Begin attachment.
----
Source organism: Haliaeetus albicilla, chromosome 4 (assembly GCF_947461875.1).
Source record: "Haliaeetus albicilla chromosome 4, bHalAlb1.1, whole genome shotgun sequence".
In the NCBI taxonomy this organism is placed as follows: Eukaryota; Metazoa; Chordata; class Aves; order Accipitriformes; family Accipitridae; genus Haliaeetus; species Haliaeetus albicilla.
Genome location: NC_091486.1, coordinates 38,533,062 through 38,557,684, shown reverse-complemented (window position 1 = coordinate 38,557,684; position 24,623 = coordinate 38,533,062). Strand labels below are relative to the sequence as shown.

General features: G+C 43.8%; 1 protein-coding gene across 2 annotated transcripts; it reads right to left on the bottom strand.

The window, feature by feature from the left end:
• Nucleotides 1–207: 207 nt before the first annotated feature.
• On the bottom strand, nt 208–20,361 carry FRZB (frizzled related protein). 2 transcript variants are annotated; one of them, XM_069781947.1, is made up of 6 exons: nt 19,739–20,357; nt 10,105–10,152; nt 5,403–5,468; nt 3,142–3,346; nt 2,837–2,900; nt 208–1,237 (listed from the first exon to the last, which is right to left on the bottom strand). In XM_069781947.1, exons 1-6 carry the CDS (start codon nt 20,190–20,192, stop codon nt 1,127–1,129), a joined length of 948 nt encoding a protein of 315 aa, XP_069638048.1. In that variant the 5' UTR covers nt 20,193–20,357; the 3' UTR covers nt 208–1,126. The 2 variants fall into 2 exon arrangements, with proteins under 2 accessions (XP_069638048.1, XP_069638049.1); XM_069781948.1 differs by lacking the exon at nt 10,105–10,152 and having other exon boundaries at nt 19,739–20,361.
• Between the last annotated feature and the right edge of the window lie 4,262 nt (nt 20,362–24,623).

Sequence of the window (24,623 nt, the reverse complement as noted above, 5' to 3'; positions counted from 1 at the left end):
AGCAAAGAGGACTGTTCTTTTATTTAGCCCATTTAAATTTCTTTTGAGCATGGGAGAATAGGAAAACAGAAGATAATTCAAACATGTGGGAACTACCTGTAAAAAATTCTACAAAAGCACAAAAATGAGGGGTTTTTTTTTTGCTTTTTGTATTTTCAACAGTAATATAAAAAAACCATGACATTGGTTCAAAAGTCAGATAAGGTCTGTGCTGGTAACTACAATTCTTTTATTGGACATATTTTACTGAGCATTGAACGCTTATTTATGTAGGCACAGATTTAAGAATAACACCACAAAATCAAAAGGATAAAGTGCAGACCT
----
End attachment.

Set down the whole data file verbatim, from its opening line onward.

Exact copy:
Source organism: Haliaeetus albicilla, chromosome 4 (assembly GCF_947461875.1).
Source record: "Haliaeetus albicilla chromosome 4, bHalAlb1.1, whole genome shotgun sequence".
In the NCBI taxonomy this organism is placed as follows: Eukaryota; Metazoa; Chordata; class Aves; order Accipitriformes; family Accipitridae; genus Haliaeetus; species Haliaeetus albicilla.
Genome location: NC_091486.1, coordinates 38,533,062 through 38,557,684, shown reverse-complemented (window position 1 = coordinate 38,557,684; position 24,623 = coordinate 38,533,062). Strand labels below are relative to the sequence as shown.

General features: G+C 43.8%; 1 protein-coding gene across 2 annotated transcripts; it reads right to left on the bottom strand.

The window, feature by feature from the left end:
• Nucleotides 1–207: 207 nt before the first annotated feature.
• On the bottom strand, nt 208–20,361 carry FRZB (frizzled related protein). 2 transcript variants are annotated; one of them, XM_069781947.1, is made up of 6 exons: nt 19,739–20,357; nt 10,105–10,152; nt 5,403–5,468; nt 3,142–3,346; nt 2,837–2,900; nt 208–1,237 (listed from the first exon to the last, which is right to left on the bottom strand). In XM_069781947.1, exons 1-6 carry the CDS (start codon nt 20,190–20,192, stop codon nt 1,127–1,129), a joined length of 948 nt encoding a protein of 315 aa, XP_069638048.1. In that variant the 5' UTR covers nt 20,193–20,357; the 3' UTR covers nt 208–1,126. The 2 variants fall into 2 exon arrangements, with proteins under 2 accessions (XP_069638048.1, XP_069638049.1); XM_069781948.1 differs by lacking the exon at nt 10,105–10,152 and having other exon boundaries at nt 19,739–20,361.
• Between the last annotated feature and the right edge of the window lie 4,262 nt (nt 20,362–24,623).

Sequence of the window (24,623 nt, the reverse complement as noted above, 5' to 3'; positions counted from 1 at the left end):
AGCAAAGAGGACTGTTCTTTTATTTAGCCCATTTAAATTTCTTTTGAGCATGGGAGAATAGGAAAACAGAAGATAATTCAAACATGTGGGAACTACCTGTAAAAAATTCTACAAAAGCACAAAAATGAGGGGTTTTTTTTTTGCTTTTTGTATTTTCAACAGTAATATAAAAAAACCATGACATTGGTTCAAAAGTCAGATAAGGTCTGTGCTGGTAACTACAATTCTTTTATTGGACATATTTTACTGAGCATTGAACGCTTATTTATGTAGGCACAGATTTAAGAATAACACCACAAAATCAAAAGGATAAAGTGCAGACCT